I was finalizing a market analysis today for a homeowner that is thinking about selling their home. I always look at Active properties (homes currently for sale), as well as what’s currently Under Contract and recent Closed sales to give a complete picture of the market.
As I was reviewing the 12 properties I selected as comparison homes, I noticed that the recorded Days on Market (DOM) for some of the properties seemed suspiciously low. I have actually shown all of the homes in my analysis and knew that several of them were on the market for much longer than their recorded DOM. The data was not accurately reflecting the current market.
The Actual DOM reported in the MLS only records the DOM for a specific listing contract related to that property, with a specified listing time and listing agent. Once the listing contract expires, the DOM is not carried over to the new listing for the same property.
For example, let’s say Suzy Snowflake lists 123 Main Street from January 2008 through April 2008. The property does not sell, but is relisted (with Suzy Snowflake or another agent) from May 2008 until September 2008. The property has a purchase contract accepted on June 1, 2008. The Actual DOM recorded in the MLS would be 30 days. It does not go back and take into account the additional 4 months that the property sat on the market. Days on Market is managed downwards because multiple listing periods for the same property are not appended to each other in the MLS.
This is troubling because it can create a grossly inaccurate picture of the market. Properties are reported as selling much more quickly than they actually are. Let’s take a look at what I witnessed for this market analysis…
The Blue portion of the stacked bars represents the DOM as recorded by the MLS. The Orange portion of the stacked bars represents properties with multiple listing periods and the “Hidden” Days on Market that are not readily transparent in the MLS. Properties that only have Blue bars do not have any “hidden” days, the property sold in the initial time period in which it was listed. Properties with both Blue and Orange bars were listed multiple times and the total of the stacked bars represents the True Total Days on Market.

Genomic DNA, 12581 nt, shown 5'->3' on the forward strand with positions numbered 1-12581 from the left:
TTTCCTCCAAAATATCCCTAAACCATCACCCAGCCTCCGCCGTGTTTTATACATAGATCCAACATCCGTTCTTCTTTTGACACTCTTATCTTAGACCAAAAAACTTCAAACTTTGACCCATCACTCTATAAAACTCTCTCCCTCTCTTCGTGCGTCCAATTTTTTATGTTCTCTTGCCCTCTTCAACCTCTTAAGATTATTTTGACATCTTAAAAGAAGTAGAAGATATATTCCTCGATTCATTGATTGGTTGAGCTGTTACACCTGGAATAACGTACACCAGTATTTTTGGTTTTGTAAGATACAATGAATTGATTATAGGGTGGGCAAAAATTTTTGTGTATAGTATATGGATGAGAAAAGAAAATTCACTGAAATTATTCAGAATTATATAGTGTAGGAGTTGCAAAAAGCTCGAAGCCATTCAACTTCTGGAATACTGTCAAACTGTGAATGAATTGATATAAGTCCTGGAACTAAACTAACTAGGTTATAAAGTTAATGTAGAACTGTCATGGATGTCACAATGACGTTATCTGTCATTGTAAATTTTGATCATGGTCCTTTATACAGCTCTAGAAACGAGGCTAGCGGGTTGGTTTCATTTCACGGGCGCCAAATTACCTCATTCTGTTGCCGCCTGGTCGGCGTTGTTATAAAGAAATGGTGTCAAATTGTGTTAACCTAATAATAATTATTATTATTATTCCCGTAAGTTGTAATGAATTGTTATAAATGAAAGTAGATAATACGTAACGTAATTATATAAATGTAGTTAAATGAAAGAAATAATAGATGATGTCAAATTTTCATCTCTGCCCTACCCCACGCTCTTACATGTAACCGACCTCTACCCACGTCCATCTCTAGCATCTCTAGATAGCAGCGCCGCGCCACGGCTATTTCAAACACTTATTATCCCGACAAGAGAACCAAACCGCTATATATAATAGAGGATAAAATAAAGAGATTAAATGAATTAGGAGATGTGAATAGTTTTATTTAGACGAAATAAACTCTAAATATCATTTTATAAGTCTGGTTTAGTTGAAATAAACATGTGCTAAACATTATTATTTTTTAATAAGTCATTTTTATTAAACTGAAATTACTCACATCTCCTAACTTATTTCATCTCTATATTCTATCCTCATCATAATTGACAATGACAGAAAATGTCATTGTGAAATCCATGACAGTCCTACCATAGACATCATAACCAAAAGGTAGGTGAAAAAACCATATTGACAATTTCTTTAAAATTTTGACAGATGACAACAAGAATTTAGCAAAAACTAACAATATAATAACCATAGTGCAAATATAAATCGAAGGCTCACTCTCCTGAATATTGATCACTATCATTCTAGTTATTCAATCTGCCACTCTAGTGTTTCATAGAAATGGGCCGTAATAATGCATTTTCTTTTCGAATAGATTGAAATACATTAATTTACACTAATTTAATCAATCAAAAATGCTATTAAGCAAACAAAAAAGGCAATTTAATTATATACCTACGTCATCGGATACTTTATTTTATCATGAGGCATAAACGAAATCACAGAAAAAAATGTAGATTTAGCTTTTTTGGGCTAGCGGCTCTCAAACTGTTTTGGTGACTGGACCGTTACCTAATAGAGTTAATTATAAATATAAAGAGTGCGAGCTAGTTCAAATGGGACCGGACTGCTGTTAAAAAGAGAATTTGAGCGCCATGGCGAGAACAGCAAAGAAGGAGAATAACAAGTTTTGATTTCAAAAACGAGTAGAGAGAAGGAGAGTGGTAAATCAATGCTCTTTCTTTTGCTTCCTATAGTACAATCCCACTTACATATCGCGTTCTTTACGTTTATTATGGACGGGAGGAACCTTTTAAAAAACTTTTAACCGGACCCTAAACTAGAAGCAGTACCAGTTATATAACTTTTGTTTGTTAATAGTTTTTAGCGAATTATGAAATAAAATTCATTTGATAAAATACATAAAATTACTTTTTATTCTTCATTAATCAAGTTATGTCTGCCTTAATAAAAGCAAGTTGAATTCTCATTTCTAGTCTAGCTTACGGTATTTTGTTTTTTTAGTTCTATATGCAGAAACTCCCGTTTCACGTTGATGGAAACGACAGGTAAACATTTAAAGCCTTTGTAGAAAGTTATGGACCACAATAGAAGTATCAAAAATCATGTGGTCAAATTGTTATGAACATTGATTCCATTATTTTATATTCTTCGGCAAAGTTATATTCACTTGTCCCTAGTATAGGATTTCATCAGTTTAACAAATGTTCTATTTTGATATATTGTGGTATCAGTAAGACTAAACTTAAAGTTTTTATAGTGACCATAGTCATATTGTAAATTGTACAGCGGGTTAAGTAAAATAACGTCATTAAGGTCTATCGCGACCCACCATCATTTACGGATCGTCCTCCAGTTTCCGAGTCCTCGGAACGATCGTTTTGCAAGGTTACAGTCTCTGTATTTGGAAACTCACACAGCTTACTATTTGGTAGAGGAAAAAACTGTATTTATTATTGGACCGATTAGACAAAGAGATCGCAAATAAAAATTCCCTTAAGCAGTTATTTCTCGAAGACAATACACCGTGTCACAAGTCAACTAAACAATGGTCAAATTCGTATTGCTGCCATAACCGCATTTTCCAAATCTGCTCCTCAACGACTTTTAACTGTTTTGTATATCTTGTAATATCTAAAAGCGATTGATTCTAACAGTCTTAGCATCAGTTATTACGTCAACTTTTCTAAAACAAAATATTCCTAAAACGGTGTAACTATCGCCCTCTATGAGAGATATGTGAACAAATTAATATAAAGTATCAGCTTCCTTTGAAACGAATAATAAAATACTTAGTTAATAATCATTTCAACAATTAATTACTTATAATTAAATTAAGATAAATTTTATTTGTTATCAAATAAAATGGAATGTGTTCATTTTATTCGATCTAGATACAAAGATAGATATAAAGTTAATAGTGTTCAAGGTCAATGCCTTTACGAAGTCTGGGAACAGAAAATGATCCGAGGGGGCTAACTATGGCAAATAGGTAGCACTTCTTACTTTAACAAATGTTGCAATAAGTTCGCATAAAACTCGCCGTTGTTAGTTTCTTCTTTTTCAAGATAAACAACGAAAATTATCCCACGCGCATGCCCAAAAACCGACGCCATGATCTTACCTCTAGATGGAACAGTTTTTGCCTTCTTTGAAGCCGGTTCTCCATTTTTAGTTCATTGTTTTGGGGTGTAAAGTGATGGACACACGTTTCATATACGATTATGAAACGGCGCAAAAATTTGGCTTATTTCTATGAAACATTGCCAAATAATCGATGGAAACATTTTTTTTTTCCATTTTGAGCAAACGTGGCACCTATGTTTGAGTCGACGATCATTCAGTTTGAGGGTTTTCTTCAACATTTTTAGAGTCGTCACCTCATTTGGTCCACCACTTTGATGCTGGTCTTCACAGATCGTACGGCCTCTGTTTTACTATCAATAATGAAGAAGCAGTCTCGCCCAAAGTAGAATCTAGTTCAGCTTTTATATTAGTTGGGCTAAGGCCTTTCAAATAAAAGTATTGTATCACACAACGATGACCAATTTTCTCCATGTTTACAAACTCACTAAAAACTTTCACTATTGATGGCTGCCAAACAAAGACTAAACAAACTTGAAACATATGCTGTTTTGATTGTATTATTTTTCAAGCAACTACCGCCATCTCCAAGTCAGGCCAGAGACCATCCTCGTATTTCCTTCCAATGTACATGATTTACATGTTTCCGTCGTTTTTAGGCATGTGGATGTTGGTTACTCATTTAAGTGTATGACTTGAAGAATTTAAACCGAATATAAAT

As you can see, there are some serious increases in True Days on Market when the entire listing history is researched. This data presents a truer picture of the market. Houses are moving much more slowly than the MLS data would first lead us to believe.
For my listing presentation with the Seller, I manually research all of the listings in the MLS to find the True Days on Market. Although it’s possible to do this manual search on a one-off basis, the MLS could easily fix the problem. All they would need to do is look for listings on the same property that don’t have a closing date (meaning they didn’t sell). If there was a reasonably short gap between when it went off the market and when it came back on (1 month or so), then they could add the Days on Market stats together and present a truer picture of the market’s selling speed.
Today I’ll be sending an email to the MLS suggesting that this change be made. It will present a truer picture to all involved and add more transparency to what’s actually going on in the local real estate markets.